When I was looking at the different versions of this on YouTube there was already the doom predictions, because after all there is this volcano and the one in Iceland at the same time, it just has to mean something bad right?. Just so you know, volcanic eruptions aren’t really that uncommon and I wouldn’t assign any particular global doom to the fact these two just happen to be active at the same time.
Back to trying to get my iPod to see my Wifi.
ESA is raising the bar on autonomous space vehicles. The IXV is being designed as an re-entry vehicle. The IXV will change everything.
A depiction of the flyby of 2014 RC. Image Credit: NASA/JPL-Caltech
On 07 September 2014, asteroid 2014 RC will flyby by the Earth. It will be a very close flyby too, only 40,000 km / 25,000 miles from Earth. The orbit will pose no danger to us. Even so according to NASA (see below), 2014 RC could even be visible as it will be around a magnitude 11 making it visible in small telescopes provided you have dark skies when it passes by at 18:18 UT when it will be over New Zealand when it makes this close approach.
In case you are in a place you might be able to see the fly-by, you can get the ephemeris here from the IAU Minor Planet Center.
A small asteroid, designated 2014 RC, will safely pass very close to Earth on Sunday, Sept. 7, 2014. At the time of closest approach, based on current calculations to be about 2:18 p.m. EDT (11:18 a.m. PDT / 18:18 UTC), the asteroid will be roughly over New Zealand. From its reflected brightness, astronomers estimate that the asteroid is about 60 feet (20 meters) in size.
Annotated satellite image of the Iceland eruption. Image Credit: NASA/JPL/EO-1 Mission/GSFC/Ashley Davies
I’ve been following the Iceland volcanic eruption for a bit. Watching seismic activity is pretty interesting as is the ground based cameras looking at the volcano.
Now we get a space based view from the Earth Observing Satellite.
NASA’s Earth Observing Program
This from NASA:
On the night of Sept. 1, 2014, the Advanced Land Imager (ALI) on NASA’s Earth Observing 1 (EO-1) spacecraft observed the ongoing eruption at Holuhraun, Iceland, from an altitude of 438 miles (705 kilometers). Data were collected at a resolution of 98 feet (30 meters) per pixel at different infrared wavelengths and were then combined to create this false-color image that emphasizes the hottest areas of the vent and resulting lava flows. The image captured the 0.6-mile (1-kilometer)-long fissure from which lava is erupting, a channeled lava flow, and a broad expanse of lava flows extending 2.2 miles( 3.5 kilometers) from the fissure.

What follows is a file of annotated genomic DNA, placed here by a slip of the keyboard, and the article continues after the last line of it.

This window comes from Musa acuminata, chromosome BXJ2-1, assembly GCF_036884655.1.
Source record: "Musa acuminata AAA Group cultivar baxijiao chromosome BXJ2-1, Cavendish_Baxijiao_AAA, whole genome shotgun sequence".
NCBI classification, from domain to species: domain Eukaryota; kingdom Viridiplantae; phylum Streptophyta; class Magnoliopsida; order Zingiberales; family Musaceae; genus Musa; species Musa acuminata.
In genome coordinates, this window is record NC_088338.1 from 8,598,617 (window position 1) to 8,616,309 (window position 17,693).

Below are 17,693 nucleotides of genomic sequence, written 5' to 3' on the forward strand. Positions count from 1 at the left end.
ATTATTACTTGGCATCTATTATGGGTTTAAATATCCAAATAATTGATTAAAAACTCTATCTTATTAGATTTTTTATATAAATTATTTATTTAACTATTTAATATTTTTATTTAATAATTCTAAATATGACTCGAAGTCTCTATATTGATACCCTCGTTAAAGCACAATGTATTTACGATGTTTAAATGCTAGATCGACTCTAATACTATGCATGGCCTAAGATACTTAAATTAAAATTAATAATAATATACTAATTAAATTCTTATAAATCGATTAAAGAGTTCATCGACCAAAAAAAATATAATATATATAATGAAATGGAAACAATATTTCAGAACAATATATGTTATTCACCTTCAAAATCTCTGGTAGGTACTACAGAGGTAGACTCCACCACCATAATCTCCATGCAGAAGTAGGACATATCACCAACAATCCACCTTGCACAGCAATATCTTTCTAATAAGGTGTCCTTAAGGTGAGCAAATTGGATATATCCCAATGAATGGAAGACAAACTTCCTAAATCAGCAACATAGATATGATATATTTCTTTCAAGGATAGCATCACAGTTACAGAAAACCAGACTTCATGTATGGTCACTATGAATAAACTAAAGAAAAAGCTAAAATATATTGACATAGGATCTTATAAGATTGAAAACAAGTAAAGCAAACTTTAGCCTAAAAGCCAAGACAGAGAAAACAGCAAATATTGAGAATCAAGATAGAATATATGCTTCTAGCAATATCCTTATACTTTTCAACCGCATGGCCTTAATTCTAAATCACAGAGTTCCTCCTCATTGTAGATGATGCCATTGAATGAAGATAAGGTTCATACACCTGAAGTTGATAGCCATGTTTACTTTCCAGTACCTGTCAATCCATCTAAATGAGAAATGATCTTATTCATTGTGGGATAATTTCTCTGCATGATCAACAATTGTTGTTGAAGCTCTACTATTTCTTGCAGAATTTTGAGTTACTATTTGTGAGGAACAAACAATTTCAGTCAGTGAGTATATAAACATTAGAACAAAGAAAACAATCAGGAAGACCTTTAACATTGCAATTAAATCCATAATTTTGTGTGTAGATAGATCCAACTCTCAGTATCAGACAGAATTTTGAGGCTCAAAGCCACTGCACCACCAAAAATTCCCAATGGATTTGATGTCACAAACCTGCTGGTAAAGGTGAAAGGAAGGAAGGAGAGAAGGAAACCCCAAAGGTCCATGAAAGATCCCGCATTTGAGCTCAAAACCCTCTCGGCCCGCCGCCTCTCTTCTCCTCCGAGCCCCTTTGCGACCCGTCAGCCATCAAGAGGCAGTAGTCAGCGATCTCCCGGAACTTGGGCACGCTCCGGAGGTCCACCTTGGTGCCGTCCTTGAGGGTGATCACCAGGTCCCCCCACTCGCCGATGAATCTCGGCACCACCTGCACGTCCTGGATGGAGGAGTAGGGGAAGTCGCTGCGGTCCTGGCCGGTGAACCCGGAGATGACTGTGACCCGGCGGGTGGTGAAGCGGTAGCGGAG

Flight controllers Mike Conner and Josh Albers, in the New Horizons Mission Operations Center at the Johns Hopkins Applied Physics Laboratory, await the signal confirming the spacecraft’s entry into hibernation on August 29; (inset) mission operations manager Alice Bowman keeps an eye on spacecraft telemetry and the communications link between New Horizons and NASA’s Deep Space Network. Image and caption: Johns Hopkins University Applied Physics Laboratory/NASA/JPL
Shortly after crossing the Neptune orbit New Horizons mission controllers at Johns Hopkins University put the New Horizons spacecraft down for a nap. This period of hibernation will be the last in the mission.
Mission managers verified a sucessful entry into hibernation at 13:21 UT 29 August. This part of the mission comes after a 10-week check of the spacecraft systems “The checkout went very well,” says Chris Hersman, New Horizons mission systems engineer from APL. “The spacecraft is healthy and in great shape to begin Pluto encounter activities in early 2015.”
The spacecraft was more than 4,425,696,000 km (4.426 billion) or 2,750,000,000 miles (2.75 billion) from Earth when the commands were sent. It takes over four hours for commands to reach the spacecraft, thankfully the Deep Space Network was up to the task.
One of the commands during the hibernation sequence is to point the New Horizons main antenna where Earth will be the next time the spacecraft wakes up so data about the condition of the spacecraft will be immediatly available.
The scheduled wake up date is 07 December 2014 and “Distant-encounter” operations at Pluto to begin 04 January 2015.
New Horizons mission site.